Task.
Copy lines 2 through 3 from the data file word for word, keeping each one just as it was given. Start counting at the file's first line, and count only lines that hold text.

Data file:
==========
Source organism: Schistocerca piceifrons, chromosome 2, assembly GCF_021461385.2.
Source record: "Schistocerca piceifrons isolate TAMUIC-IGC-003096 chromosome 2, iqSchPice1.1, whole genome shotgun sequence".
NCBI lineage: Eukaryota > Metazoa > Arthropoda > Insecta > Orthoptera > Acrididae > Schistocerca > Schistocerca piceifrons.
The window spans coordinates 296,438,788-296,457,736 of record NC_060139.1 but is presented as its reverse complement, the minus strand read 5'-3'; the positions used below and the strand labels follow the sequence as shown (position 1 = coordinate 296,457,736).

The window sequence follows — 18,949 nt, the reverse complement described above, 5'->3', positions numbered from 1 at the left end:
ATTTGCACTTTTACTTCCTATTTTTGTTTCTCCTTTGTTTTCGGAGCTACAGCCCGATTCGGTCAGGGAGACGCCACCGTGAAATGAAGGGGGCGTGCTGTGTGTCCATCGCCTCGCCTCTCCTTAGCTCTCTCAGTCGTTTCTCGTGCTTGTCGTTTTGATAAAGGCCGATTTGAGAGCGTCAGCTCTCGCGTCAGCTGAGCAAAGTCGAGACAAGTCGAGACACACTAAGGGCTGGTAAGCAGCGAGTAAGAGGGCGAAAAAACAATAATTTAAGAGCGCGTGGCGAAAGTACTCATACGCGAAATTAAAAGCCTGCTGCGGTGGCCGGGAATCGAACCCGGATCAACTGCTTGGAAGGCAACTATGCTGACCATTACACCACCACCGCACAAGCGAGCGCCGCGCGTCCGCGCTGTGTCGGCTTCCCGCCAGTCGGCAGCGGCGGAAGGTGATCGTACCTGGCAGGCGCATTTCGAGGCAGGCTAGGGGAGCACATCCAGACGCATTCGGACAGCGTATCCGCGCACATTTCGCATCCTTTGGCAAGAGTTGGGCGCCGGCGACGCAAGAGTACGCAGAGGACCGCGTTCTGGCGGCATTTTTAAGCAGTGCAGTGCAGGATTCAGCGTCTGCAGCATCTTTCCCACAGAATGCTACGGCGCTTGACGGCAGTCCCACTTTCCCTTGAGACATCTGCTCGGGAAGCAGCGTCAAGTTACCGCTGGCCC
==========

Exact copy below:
Source record: "Schistocerca piceifrons isolate TAMUIC-IGC-003096 chromosome 2, iqSchPice1.1, whole genome shotgun sequence".
NCBI lineage: Eukaryota > Metazoa > Arthropoda > Insecta > Orthoptera > Acrididae > Schistocerca > Schistocerca piceifrons.